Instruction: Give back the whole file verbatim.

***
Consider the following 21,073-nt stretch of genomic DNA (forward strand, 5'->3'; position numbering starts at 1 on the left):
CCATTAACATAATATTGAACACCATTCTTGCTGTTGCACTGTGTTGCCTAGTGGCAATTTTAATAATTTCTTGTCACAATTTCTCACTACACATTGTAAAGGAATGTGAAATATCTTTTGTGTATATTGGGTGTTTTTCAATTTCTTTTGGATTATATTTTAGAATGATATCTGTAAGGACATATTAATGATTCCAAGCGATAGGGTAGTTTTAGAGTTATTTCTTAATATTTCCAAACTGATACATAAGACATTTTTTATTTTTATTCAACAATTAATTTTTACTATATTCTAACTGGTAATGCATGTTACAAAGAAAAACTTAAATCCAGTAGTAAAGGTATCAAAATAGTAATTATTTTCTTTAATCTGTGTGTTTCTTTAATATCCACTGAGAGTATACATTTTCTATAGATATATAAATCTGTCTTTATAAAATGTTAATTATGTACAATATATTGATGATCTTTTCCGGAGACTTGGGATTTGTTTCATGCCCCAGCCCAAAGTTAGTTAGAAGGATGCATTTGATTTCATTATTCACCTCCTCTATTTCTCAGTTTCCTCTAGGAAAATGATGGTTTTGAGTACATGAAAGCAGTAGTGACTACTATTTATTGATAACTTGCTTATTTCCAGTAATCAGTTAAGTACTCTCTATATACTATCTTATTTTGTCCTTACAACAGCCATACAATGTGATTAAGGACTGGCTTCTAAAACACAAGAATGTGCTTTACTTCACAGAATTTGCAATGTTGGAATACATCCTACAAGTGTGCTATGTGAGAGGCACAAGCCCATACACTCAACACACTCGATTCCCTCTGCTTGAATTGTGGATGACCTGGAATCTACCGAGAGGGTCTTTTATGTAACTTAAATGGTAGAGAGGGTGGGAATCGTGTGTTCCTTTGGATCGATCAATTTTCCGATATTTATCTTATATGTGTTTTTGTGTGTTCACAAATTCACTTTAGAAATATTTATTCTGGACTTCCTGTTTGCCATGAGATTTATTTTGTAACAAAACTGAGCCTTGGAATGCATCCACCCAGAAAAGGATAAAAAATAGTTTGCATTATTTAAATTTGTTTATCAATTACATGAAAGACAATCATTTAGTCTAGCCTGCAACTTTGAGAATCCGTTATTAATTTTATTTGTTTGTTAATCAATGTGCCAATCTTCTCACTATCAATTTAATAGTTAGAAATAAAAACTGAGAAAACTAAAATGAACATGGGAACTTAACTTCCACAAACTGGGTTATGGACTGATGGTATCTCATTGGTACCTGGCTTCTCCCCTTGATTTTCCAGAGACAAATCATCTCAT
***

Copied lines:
Consider the following 21,073-nt stretch of genomic DNA (forward strand, 5'->3'; position numbering starts at 1 on the left):
CCATTAACATAATATTGAACACCATTCTTGCTGTTGCACTGTGTTGCCTAGTGGCAATTTTAATAATTTCTTGTCACAATTTCTCACTACACATTGTAAAGGAATGTGAAATATCTTTTGTGTATATTGGGTGTTTTTCAATTTCTTTTGGATTATATTTTAGAATGATATCTGTAAGGACATATTAATGATTCCAAGCGATAGGGTAGTTTTAGAGTTATTTCTTAATATTTCCAAACTGATACATAAGACATTTTTTATTTTTATTCAACAATTAATTTTTACTATATTCTAACTGGTAATGCATGTTACAAAGAAAAACTTAAATCCAGTAGTAAAGGTATCAAAATAGTAATTATTTTCTTTAATCTGTGTGTTTCTTTAATATCCACTGAGAGTATACATTTTCTATAGATATATAAATCTGTCTTTATAAAATGTTAATTATGTACAATATATTGATGATCTTTTCCGGAGACTTGGGATTTGTTTCATGCCCCAGCCCAAAGTTAGTTAGAAGGATGCATTTGATTTCATTATTCACCTCCTCTATTTCTCAGTTTCCTCTAGGAAAATGATGGTTTTGAGTACATGAAAGCAGTAGTGACTACTATTTATTGATAACTTGCTTATTTCCAGTAATCAGTTAAGTACTCTCTATATACTATCTTATTTTGTCCTTACAACAGCCATACAATGTGATTAAGGACTGGCTTCTAAAACACAAGAATGTGCTTTACTTCACAGAATTTGCAATGTTGGAATACATCCTACAAGTGTGCTATGTGAGAGGCACAAGCCCATACACTCAACACACTCGATTCCCTCTGCTTGAATTGTGGATGACCTGGAATCTACCGAGAGGGTCTTTTATGTAACTTAAATGGTAGAGAGGGTGGGAATCGTGTGTTCCTTTGGATCGATCAATTTTCCGATATTTATCTTATATGTGTTTTTGTGTGTTCACAAATTCACTTTAGAAATATTTATTCTGGACTTCCTGTTTGCCATGAGATTTATTTTGTAACAAAACTGAGCCTTGGAATGCATCCACCCAGAAAAGGATAAAAAATAGTTTGCATTATTTAAATTTGTTTATCAATTACATGAAAGACAATCATTTAGTCTAGCCTGCAACTTTGAGAATCCGTTATTAATTTTATTTGTTTGTTAATCAATGTGCCAATCTTCTCACTATCAATTTAATAGTTAGAAATAAAAACTGAGAAAACTAAAATGAACATGGGAACTTAACTTCCACAAACTGGGTTATGGACTGATGGTATCTCATTGGTACCTGGCTTCTCCCCTTGATTTTCCAGAGACAAATCATCTCAT